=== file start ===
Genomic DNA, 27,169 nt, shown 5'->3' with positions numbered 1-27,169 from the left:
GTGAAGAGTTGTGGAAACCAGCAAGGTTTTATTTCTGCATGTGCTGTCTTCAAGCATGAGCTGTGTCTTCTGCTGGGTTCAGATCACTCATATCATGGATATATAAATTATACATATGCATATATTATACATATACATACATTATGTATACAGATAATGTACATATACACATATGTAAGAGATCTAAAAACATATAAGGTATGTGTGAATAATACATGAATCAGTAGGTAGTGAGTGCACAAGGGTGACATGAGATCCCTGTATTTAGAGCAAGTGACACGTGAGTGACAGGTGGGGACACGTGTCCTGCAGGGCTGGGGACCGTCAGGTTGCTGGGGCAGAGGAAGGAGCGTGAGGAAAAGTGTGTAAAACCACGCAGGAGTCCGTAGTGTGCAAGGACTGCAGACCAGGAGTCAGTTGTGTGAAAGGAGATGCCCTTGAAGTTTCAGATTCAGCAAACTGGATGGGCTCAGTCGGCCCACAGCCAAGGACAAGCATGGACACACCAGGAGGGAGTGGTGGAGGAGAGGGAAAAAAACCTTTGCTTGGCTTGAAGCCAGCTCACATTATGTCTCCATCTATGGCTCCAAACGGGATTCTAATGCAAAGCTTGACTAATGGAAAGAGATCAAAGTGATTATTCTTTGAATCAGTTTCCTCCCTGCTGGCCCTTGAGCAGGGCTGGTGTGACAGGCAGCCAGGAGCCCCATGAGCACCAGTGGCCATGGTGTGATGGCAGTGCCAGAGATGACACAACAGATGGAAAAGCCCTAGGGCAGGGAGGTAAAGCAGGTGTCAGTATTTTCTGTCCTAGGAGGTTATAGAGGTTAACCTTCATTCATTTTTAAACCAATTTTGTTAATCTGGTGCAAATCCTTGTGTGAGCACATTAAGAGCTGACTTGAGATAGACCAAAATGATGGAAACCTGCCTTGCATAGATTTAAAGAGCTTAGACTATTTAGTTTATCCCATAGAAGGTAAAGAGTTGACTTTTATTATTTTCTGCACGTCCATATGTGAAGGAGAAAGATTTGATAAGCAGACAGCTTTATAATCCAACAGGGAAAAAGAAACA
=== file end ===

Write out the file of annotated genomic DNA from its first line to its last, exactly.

Genomic DNA, 27,169 nt, shown 5'->3' with positions numbered 1-27,169 from the left:
GTGAAGAGTTGTGGAAACCAGCAAGGTTTTATTTCTGCATGTGCTGTCTTCAAGCATGAGCTGTGTCTTCTGCTGGGTTCAGATCACTCATATCATGGATATATAAATTATACATATGCATATATTATACATATACATACATTATGTATACAGATAATGTACATATACACATATGTAAGAGATCTAAAAACATATAAGGTATGTGTGAATAATACATGAATCAGTAGGTAGTGAGTGCACAAGGGTGACATGAGATCCCTGTATTTAGAGCAAGTGACACGTGAGTGACAGGTGGGGACACGTGTCCTGCAGGGCTGGGGACCGTCAGGTTGCTGGGGCAGAGGAAGGAGCGTGAGGAAAAGTGTGTAAAACCACGCAGGAGTCCGTAGTGTGCAAGGACTGCAGACCAGGAGTCAGTTGTGTGAAAGGAGATGCCCTTGAAGTTTCAGATTCAGCAAACTGGATGGGCTCAGTCGGCCCACAGCCAAGGACAAGCATGGACACACCAGGAGGGAGTGGTGGAGGAGAGGGAAAAAAACCTTTGCTTGGCTTGAAGCCAGCTCACATTATGTCTCCATCTATGGCTCCAAACGGGATTCTAATGCAAAGCTTGACTAATGGAAAGAGATCAAAGTGATTATTCTTTGAATCAGTTTCCTCCCTGCTGGCCCTTGAGCAGGGCTGGTGTGACAGGCAGCCAGGAGCCCCATGAGCACCAGTGGCCATGGTGTGATGGCAGTGCCAGAGATGACACAACAGATGGAAAAGCCCTAGGGCAGGGAGGTAAAGCAGGTGTCAGTATTTTCTGTCCTAGGAGGTTATAGAGGTTAACCTTCATTCATTTTTAAACCAATTTTGTTAATCTGGTGCAAATCCTTGTGTGAGCACATTAAGAGCTGACTTGAGATAGACCAAAATGATGGAAACCTGCCTTGCATAGATTTAAAGAGCTTAGACTATTTAGTTTATCCCATAGAAGGTAAAGAGTTGACTTTTATTATTTTCTGCACGTCCATATGTGAAGGAGAAAGATTTGATAAGCAGACAGCTTTATAATCCAACAGGGAAAAAGAAACA